STALWART traffic campaigner Royce Franklin felt “humiliated” after being denied a vote as chairman of his own committee.
Mr Franklin, who twice served as a Parish Councillor and became known as Saddleworth’s ‘Mr Transport’, quit his voluntary role describing the decision as “ a real kick in the teeth”.
He immediately resigned as chair of the Parish Council’s Traffic and Transport Committee, with Cllr John Hudson now taking over the position on a temporary basis.
Mr Franklin, 82, quit after the T and T’s heated July meeting which included a discussion on the possible installation of traffic lights at the Royal George crossroads in Greenfield (see page five).
A vote by councillors in favour of a motion to proceed with a signals plan was deadlocked at two-all with one abstention.
Mr Franklin, a driving force behind the formation of the T and T committee, was subsequently informed he couldn’t have a casting vote as he is no longer an elected Parish or Borough councillor.
The impasse was eventually broken when Cllr Jamie Curley switched from abstaining to vote for the introduction of lights.
The committee is also served by members of Saddleworth’s community associations who were also told they couldn’t vote due to standing order rules.
The move has now been criticised by other local councillors, including Cllr Barbara Beeley, who called it “out of order”.
She added: “When these sub groups and sub committees were set up, we actively encouraged community reps or people with expertise to join them and everyone was allowed to vote.
“The whole idea was to get the community involved to feel as though they were making a difference.
“If you say to community reps ‘no you can’t vote about this,’ then they will vote with their feet and will go away.
“We are supposed to live in a democracy. Having community reps is one way of ensuring democracy is as wide as possible.”
In a strongly worded resignation letter Mr Franklin, a former policeman and senior probation officer, accused the Parish Council of being “dysfunctional and in need of an appraisal of how it can reform itself to serve the residents of Saddleworth better”.
He continued: “I am not arrogant enough to believe my resignation will make an iota of difference in the way the Council performs. Some may say I am naïve perhaps.
“I may accept that charge but we are ALL supposed to work together for the good of our excellent community.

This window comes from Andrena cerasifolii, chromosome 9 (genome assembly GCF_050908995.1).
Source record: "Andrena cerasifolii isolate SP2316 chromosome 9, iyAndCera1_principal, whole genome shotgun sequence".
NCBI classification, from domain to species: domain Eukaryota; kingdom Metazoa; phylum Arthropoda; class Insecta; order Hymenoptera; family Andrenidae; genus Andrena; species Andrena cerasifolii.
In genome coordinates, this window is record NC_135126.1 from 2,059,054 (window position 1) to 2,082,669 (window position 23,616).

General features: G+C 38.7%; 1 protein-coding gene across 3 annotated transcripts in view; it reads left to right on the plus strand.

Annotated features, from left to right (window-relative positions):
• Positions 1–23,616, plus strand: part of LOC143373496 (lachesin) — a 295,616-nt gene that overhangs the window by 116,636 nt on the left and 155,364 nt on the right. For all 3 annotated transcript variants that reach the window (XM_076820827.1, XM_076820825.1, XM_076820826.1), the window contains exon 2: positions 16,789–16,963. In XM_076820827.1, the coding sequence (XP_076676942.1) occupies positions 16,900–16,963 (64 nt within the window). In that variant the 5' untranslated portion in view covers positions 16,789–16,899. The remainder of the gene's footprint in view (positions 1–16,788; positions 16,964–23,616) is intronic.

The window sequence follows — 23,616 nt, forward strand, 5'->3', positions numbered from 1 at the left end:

“We have talked previously – admittedly rather superficially – about the attitude of the Parish Council to traffic issues.
“The Council could influence issues a great deal more but they chose to limit their say on this topic when they stopped my attendance at the monthly meetings you hold.
“I have to say when I did come I always felt cap in hand for time and you could not wait to get on with the ‘real’ business.”
“The second and in some respects, more importantly, it is the politicising of the agenda by certain members of the group.
“Some elected certainly see the group as an instrument for making political points.”
He subsequently told the Independent: “I was taken totally aback when told I couldn’t vote. Quite honestly, I was humiliated.
“In terms of getting involved in things they should be, they (SPC) don’t seem to be able to have the gumption to decide one way or another.
“It doesn’t really know what role it has got and that’s the problem.
“They are close to the community and should be more sensitive than someone else in an ivory tower somewhere which affects the Saddleworth area.”
Clashing with Mr Franklin at the T and T committee, Cllr Neil Allsopp told Saddleworth and Lees’ July District Partnership meeting: “I am afraid to say, and I wish he was here because I would say it to his face, Royce does have this tendency lately to throw his toys out of the pram.
“He has done it on a number of occasions with the clerk and previous chair of the Parish Council where he thought he should have been speaking and doing things and been told he shouldn’t and can’t because he is not an elected representative.”
However, SPV voted to send him a personal letter of thanks for his work, with chair Cllr Rob Knotts adding: “Royce served us very ably for many years.
“He did a lot of work for us and spent many hours researching and meeting with rail and bus people. And I would thank him for that.”
Cllr Brian Lord concluded: “We owe him a massive debt of thanks. He has been brilliant at what he does.”